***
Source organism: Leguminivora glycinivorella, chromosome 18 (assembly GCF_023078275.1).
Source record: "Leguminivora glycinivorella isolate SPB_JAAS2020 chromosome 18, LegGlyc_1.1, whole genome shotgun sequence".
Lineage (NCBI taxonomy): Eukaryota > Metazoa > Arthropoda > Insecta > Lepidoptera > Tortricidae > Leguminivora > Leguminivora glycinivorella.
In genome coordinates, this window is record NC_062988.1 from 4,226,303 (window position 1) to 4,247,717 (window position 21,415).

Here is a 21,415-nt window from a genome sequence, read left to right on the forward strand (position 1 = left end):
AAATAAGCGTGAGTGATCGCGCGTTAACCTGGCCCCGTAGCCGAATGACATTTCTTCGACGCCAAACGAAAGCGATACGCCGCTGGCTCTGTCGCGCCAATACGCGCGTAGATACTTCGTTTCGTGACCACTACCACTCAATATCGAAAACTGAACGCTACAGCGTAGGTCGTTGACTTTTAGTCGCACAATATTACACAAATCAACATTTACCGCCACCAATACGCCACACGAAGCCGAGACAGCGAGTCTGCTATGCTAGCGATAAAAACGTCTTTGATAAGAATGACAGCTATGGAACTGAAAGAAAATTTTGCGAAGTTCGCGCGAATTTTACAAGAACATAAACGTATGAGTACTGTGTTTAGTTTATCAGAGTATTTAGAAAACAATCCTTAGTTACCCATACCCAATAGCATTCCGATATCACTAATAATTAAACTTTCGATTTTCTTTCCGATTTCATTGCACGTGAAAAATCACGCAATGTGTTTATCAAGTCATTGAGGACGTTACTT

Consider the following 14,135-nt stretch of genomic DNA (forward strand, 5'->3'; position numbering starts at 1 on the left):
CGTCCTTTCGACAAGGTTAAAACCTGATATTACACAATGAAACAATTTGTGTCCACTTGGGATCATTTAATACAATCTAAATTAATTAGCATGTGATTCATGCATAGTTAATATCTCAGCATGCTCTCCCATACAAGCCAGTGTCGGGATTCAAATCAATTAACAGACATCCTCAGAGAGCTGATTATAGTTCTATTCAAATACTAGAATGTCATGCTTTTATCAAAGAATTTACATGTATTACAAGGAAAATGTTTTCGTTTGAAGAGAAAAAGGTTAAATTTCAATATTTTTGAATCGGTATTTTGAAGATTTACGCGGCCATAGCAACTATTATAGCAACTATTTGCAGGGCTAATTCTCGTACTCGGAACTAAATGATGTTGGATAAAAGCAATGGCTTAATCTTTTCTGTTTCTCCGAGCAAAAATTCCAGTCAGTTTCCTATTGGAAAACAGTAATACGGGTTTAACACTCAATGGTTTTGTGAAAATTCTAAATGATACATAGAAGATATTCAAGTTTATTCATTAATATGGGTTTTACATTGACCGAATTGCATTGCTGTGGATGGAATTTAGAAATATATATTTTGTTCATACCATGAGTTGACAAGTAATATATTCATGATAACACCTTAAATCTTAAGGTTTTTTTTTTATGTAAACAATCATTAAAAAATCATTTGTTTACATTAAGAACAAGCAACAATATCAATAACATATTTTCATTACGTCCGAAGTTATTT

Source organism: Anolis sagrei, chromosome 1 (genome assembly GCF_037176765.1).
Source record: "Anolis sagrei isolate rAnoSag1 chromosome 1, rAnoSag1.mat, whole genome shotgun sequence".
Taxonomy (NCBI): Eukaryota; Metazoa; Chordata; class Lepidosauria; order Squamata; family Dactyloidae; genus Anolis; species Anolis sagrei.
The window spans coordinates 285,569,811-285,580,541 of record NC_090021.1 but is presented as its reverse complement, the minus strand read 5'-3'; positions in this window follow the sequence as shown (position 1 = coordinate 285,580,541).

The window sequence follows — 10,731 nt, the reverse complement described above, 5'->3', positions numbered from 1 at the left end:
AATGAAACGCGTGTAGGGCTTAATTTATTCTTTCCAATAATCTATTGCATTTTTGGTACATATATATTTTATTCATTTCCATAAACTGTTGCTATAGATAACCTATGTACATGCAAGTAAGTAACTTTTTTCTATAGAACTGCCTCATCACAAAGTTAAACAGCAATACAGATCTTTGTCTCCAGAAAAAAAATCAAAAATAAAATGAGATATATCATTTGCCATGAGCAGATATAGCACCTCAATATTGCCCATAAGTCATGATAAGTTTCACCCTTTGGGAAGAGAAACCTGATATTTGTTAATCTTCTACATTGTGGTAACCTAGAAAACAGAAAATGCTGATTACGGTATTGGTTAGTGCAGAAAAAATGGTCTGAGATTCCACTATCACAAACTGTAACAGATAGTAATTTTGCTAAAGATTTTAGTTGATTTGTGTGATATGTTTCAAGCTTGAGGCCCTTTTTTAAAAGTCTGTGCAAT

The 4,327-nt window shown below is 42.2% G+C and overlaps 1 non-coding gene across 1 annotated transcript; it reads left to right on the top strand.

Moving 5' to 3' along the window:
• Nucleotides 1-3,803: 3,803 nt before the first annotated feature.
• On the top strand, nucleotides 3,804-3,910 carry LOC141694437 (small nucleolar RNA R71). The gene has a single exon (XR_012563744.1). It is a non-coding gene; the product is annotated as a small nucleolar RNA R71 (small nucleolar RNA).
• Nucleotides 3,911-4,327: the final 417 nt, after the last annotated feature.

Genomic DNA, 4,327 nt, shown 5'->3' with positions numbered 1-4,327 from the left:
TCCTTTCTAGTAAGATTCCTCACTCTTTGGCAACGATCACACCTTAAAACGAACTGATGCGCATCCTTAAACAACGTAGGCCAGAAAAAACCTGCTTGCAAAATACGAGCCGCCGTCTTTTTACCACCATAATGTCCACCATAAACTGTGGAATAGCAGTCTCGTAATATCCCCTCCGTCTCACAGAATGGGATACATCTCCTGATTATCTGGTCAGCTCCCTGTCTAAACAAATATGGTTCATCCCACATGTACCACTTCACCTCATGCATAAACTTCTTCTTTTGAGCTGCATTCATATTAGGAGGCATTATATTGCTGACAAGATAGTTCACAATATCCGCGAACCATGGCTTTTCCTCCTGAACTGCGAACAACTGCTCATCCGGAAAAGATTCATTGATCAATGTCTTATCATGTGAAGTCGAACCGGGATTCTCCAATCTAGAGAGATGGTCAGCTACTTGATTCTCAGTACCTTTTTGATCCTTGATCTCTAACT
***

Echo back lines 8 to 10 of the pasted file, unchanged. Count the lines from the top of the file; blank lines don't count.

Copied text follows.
CGTCCTTTCGACAAGGTTAAAACCTGATATTACACAATGAAACAATTTGTGTCCACTTGGGATCATTTAATACAATCTAAATTAATTAGCATGTGATTCATGCATAGTTAATATCTCAGCATGCTCTCCCATACAAGCCAGTGTCGGGATTCAAATCAATTAACAGACATCCTCAGAGAGCTGATTATAGTTCTATTCAAATACTAGAATGTCATGCTTTTATCAAAGAATTTACATGTATTACAAGGAAAATGTTTTCGTTTGAAGAGAAAAAGGTTAAATTTCAATATTTTTGAATCGGTATTTTGAAGATTTACGCGGCCATAGCAACTATTATAGCAACTATTTGCAGGGCTAATTCTCGTACTCGGAACTAAATGATGTTGGATAAAAGCAATGGCTTAATCTTTTCTGTTTCTCCGAGCAAAAATTCCAGTCAGTTTCCTATTGGAAAACAGTAATACGGGTTTAACACTCAATGGTTTTGTGAAAATTCTAAATGATACATAGAAGATATTCAAGTTTATTCATTAATATGGGTTTTACATTGACCGAATTGCATTGCTGTGGATGGAATTTAGAAATATATATTTTGTTCATACCATGAGTTGACAAGTAATATATTCATGATAACACCTTAAATCTTAAGGTTTTTTTTTTATGTAAACAATCATTAAAAAATCATTTGTTTACATTAAGAACAAGCAACAATATCAATAACATATTTTCATTACGTCCGAAGTTATTT

Source organism: Anolis sagrei, chromosome 1 (genome assembly GCF_037176765.1).
Source record: "Anolis sagrei isolate rAnoSag1 chromosome 1, rAnoSag1.mat, whole genome shotgun sequence".